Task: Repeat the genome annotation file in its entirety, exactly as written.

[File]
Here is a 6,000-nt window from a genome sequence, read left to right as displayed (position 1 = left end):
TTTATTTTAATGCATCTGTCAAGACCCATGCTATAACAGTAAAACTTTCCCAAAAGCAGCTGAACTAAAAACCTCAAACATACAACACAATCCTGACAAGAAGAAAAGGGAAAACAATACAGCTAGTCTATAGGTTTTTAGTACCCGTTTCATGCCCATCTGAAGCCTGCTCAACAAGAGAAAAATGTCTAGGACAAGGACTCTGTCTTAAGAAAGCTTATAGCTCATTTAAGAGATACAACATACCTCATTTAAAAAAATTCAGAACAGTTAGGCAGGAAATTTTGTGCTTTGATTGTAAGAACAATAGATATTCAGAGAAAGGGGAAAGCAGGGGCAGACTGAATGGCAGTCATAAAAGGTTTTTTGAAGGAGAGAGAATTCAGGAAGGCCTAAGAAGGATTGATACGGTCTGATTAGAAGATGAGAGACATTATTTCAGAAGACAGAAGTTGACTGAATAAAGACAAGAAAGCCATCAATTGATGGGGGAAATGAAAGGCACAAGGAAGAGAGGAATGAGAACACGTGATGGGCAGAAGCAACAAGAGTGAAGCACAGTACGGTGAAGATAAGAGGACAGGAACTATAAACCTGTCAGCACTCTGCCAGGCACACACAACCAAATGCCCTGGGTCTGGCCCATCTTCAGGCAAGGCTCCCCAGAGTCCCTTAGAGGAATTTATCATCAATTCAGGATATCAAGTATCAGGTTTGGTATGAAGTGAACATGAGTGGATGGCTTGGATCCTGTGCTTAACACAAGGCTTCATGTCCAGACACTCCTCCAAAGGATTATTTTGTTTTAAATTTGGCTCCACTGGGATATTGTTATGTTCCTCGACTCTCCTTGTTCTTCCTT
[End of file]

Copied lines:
Here is a 6,000-nt window from a genome sequence, read left to right as displayed (position 1 = left end):
TTTATTTTAATGCATCTGTCAAGACCCATGCTATAACAGTAAAACTTTCCCAAAAGCAGCTGAACTAAAAACCTCAAACATACAACACAATCCTGACAAGAAGAAAAGGGAAAACAATACAGCTAGTCTATAGGTTTTTAGTACCCGTTTCATGCCCATCTGAAGCCTGCTCAACAAGAGAAAAATGTCTAGGACAAGGACTCTGTCTTAAGAAAGCTTATAGCTCATTTAAGAGATACAACATACCTCATTTAAAAAAATTCAGAACAGTTAGGCAGGAAATTTTGTGCTTTGATTGTAAGAACAATAGATATTCAGAGAAAGGGGAAAGCAGGGGCAGACTGAATGGCAGTCATAAAAGGTTTTTTGAAGGAGAGAGAATTCAGGAAGGCCTAAGAAGGATTGATACGGTCTGATTAGAAGATGAGAGACATTATTTCAGAAGACAGAAGTTGACTGAATAAAGACAAGAAAGCCATCAATTGATGGGGGAAATGAAAGGCACAAGGAAGAGAGGAATGAGAACACGTGATGGGCAGAAGCAACAAGAGTGAAGCACAGTACGGTGAAGATAAGAGGACAGGAACTATAAACCTGTCAGCACTCTGCCAGGCACACACAACCAAATGCCCTGGGTCTGGCCCATCTTCAGGCAAGGCTCCCCAGAGTCCCTTAGAGGAATTTATCATCAATTCAGGATATCAAGTATCAGGTTTGGTATGAAGTGAACATGAGTGGATGGCTTGGATCCTGTGCTTAACACAAGGCTTCATGTCCAGACACTCCTCCAAAGGATTATTTTGTTTTAAATTTGGCTCCACTGGGATATTGTTATGTTCCTCGACTCTCCTTGTTCTTCCTT